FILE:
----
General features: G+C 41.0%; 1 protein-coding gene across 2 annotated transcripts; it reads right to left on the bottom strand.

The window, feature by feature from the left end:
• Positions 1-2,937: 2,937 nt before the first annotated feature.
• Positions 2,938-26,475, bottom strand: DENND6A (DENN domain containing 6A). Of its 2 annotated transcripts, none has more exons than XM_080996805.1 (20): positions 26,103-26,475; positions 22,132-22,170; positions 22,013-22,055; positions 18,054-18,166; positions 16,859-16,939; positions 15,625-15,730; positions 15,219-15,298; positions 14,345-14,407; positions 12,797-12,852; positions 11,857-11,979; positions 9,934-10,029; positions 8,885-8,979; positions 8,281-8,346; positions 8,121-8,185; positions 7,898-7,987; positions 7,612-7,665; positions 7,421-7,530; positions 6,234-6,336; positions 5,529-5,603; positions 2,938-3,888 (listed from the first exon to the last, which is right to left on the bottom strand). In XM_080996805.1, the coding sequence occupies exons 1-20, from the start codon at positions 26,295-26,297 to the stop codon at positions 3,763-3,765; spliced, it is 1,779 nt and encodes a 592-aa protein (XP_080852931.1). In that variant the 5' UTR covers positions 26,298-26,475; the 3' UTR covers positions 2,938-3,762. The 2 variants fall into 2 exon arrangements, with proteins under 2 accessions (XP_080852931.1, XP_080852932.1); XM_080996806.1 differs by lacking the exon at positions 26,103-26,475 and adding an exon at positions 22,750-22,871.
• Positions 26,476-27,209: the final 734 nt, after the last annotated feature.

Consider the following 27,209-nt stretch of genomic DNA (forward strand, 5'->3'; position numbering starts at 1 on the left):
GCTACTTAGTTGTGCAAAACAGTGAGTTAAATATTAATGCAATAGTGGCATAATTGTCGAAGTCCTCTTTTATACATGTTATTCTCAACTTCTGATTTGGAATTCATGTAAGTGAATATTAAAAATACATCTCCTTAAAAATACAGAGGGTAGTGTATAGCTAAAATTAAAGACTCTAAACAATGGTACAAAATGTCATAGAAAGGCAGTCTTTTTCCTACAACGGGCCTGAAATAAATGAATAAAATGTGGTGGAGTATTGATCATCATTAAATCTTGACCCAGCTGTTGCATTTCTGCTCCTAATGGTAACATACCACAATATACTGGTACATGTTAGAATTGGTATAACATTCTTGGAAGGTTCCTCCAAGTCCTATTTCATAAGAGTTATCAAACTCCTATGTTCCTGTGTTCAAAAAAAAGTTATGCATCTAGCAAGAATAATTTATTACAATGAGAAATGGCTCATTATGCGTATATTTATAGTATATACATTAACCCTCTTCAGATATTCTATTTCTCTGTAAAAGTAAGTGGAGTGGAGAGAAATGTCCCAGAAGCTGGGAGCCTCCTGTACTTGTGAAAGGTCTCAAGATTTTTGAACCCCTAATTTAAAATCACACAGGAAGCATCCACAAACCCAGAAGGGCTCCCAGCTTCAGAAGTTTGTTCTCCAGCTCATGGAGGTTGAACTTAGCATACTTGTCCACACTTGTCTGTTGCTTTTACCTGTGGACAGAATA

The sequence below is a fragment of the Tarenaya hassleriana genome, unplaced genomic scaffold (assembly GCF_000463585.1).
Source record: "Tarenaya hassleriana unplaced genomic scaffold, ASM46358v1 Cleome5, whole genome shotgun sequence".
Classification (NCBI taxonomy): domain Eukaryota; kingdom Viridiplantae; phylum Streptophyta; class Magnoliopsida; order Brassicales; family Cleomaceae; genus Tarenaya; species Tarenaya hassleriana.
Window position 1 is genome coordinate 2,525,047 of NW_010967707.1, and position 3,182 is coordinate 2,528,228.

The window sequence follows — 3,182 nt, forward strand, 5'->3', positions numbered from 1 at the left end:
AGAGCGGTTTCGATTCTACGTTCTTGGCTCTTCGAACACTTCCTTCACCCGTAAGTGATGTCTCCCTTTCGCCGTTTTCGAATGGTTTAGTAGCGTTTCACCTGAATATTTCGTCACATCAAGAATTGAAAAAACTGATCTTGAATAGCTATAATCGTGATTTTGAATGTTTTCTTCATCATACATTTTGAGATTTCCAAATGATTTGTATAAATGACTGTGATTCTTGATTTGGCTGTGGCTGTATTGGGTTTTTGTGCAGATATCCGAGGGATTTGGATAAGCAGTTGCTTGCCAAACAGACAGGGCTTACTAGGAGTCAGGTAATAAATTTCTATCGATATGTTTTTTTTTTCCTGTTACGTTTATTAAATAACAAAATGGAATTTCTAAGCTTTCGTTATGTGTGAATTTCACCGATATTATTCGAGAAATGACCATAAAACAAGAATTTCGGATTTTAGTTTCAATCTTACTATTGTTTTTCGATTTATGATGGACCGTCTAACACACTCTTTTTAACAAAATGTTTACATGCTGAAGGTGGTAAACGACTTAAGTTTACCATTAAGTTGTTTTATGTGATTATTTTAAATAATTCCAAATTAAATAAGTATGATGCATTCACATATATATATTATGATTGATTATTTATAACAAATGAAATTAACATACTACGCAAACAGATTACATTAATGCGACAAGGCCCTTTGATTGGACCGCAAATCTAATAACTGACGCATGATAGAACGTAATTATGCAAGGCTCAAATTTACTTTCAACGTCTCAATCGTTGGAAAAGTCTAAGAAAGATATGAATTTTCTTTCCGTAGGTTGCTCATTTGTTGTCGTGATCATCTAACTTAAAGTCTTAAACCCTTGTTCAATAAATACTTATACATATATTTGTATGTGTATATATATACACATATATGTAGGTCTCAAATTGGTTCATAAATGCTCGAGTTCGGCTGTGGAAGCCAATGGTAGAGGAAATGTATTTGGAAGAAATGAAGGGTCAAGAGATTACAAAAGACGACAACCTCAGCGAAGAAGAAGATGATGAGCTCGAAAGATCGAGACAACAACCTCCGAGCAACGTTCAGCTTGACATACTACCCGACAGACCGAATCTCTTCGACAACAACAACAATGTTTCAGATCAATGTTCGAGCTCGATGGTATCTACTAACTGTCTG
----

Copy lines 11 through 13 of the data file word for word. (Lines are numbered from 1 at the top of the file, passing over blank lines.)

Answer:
Window position 1 is genome coordinate 2,525,047 of NW_010967707.1, and position 3,182 is coordinate 2,528,228.

The window sequence follows — 3,182 nt, forward strand, 5'->3', positions numbered from 1 at the left end:
AGAGCGGTTTCGATTCTACGTTCTTGGCTCTTCGAACACTTCCTTCACCCGTAAGTGATGTCTCCCTTTCGCCGTTTTCGAATGGTTTAGTAGCGTTTCACCTGAATATTTCGTCACATCAAGAATTGAAAAAACTGATCTTGAATAGCTATAATCGTGATTTTGAATGTTTTCTTCATCATACATTTTGAGATTTCCAAATGATTTGTATAAATGACTGTGATTCTTGATTTGGCTGTGGCTGTATTGGGTTTTTGTGCAGATATCCGAGGGATTTGGATAAGCAGTTGCTTGCCAAACAGACAGGGCTTACTAGGAGTCAGGTAATAAATTTCTATCGATATGTTTTTTTTTTCCTGTTACGTTTATTAAATAACAAAATGGAATTTCTAAGCTTTCGTTATGTGTGAATTTCACCGATATTATTCGAGAAATGACCATAAAACAAGAATTTCGGATTTTAGTTTCAATCTTACTATTGTTTTTCGATTTATGATGGACCGTCTAACACACTCTTTTTAACAAAATGTTTACATGCTGAAGGTGGTAAACGACTTAAGTTTACCATTAAGTTGTTTTATGTGATTATTTTAAATAATTCCAAATTAAATAAGTATGATGCATTCACATATATATATTATGATTGATTATTTATAACAAATGAAATTAACATACTACGCAAACAGATTACATTAATGCGACAAGGCCCTTTGATTGGACCGCAAATCTAATAACTGACGCATGATAGAACGTAATTATGCAAGGCTCAAATTTACTTTCAACGTCTCAATCGTTGGAAAAGTCTAAGAAAGATATGAATTTTCTTTCCGTAGGTTGCTCATTTGTTGTCGTGATCATCTAACTTAAAGTCTTAAACCCTTGTTCAATAAATACTTATACATATATTTGTATGTGTATATATATACACATATATGTAGGTCTCAAATTGGTTCATAAATGCTCGAGTTCGGCTGTGGAAGCCAATGGTAGAGGAAATGTATTTGGAAGAAATGAAGGGTCAAGAGATTACAAAAGACGACAACCTCAGCGAAGAAGAAGATGATGAGCTCGAAAGATCGAGACAACAACCTCCGAGCAACGTTCAGCTTGACATACTACCCGACAGACCGAATCTCTTCGACAACAACAACAATGTTTCAGATCAATGTTCGAGCTCGATGGTATCTACTAACTGTCTG